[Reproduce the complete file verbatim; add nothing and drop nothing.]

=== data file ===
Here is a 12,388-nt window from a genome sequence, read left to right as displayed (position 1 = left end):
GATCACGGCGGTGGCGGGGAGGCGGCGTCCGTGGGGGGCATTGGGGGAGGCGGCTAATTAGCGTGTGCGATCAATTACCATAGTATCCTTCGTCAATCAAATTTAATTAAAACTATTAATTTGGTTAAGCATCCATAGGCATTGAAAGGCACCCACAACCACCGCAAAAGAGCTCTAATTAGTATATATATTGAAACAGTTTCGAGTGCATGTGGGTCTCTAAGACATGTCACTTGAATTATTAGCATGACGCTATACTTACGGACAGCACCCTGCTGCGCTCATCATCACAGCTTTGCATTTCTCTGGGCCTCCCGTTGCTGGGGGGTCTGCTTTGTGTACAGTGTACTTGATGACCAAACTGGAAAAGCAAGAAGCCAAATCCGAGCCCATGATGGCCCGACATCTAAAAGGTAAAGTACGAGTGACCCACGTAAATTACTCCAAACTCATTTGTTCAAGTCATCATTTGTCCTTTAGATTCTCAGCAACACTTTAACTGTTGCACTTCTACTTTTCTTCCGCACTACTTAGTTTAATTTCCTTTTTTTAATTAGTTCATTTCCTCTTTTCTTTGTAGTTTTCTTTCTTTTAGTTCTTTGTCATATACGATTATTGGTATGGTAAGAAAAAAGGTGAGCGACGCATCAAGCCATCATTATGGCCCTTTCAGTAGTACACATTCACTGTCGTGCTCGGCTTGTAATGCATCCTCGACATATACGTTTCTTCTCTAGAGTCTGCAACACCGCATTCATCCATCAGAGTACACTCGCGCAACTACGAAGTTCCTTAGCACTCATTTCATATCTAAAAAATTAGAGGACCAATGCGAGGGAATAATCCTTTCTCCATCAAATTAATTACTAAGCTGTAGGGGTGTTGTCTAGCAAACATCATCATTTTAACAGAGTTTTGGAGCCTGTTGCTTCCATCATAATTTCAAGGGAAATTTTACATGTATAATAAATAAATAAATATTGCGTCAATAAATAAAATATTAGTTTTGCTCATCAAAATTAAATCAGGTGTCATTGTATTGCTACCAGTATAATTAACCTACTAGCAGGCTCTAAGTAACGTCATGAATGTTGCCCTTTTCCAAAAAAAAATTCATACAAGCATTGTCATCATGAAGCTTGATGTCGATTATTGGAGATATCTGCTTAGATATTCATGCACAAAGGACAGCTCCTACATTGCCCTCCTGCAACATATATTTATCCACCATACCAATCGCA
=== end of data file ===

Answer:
Here is a 12,388-nt window from a genome sequence, read left to right as displayed (position 1 = left end):
GATCACGGCGGTGGCGGGGAGGCGGCGTCCGTGGGGGGCATTGGGGGAGGCGGCTAATTAGCGTGTGCGATCAATTACCATAGTATCCTTCGTCAATCAAATTTAATTAAAACTATTAATTTGGTTAAGCATCCATAGGCATTGAAAGGCACCCACAACCACCGCAAAAGAGCTCTAATTAGTATATATATTGAAACAGTTTCGAGTGCATGTGGGTCTCTAAGACATGTCACTTGAATTATTAGCATGACGCTATACTTACGGACAGCACCCTGCTGCGCTCATCATCACAGCTTTGCATTTCTCTGGGCCTCCCGTTGCTGGGGGGTCTGCTTTGTGTACAGTGTACTTGATGACCAAACTGGAAAAGCAAGAAGCCAAATCCGAGCCCATGATGGCCCGACATCTAAAAGGTAAAGTACGAGTGACCCACGTAAATTACTCCAAACTCATTTGTTCAAGTCATCATTTGTCCTTTAGATTCTCAGCAACACTTTAACTGTTGCACTTCTACTTTTCTTCCGCACTACTTAGTTTAATTTCCTTTTTTTAATTAGTTCATTTCCTCTTTTCTTTGTAGTTTTCTTTCTTTTAGTTCTTTGTCATATACGATTATTGGTATGGTAAGAAAAAAGGTGAGCGACGCATCAAGCCATCATTATGGCCCTTTCAGTAGTACACATTCACTGTCGTGCTCGGCTTGTAATGCATCCTCGACATATACGTTTCTTCTCTAGAGTCTGCAACACCGCATTCATCCATCAGAGTACACTCGCGCAACTACGAAGTTCCTTAGCACTCATTTCATATCTAAAAAATTAGAGGACCAATGCGAGGGAATAATCCTTTCTCCATCAAATTAATTACTAAGCTGTAGGGGTGTTGTCTAGCAAACATCATCATTTTAACAGAGTTTTGGAGCCTGTTGCTTCCATCATAATTTCAAGGGAAATTTTACATGTATAATAAATAAATAAATATTGCGTCAATAAATAAAATATTAGTTTTGCTCATCAAAATTAAATCAGGTGTCATTGTATTGCTACCAGTATAATTAACCTACTAGCAGGCTCTAAGTAACGTCATGAATGTTGCCCTTTTCCAAAAAAAAATTCATACAAGCATTGTCATCATGAAGCTTGATGTCGATTATTGGAGATATCTGCTTAGATATTCATGCACAAAGGACAGCTCCTACATTGCCCTCCTGCAACATATATTTATCCACCATACCAATCGCA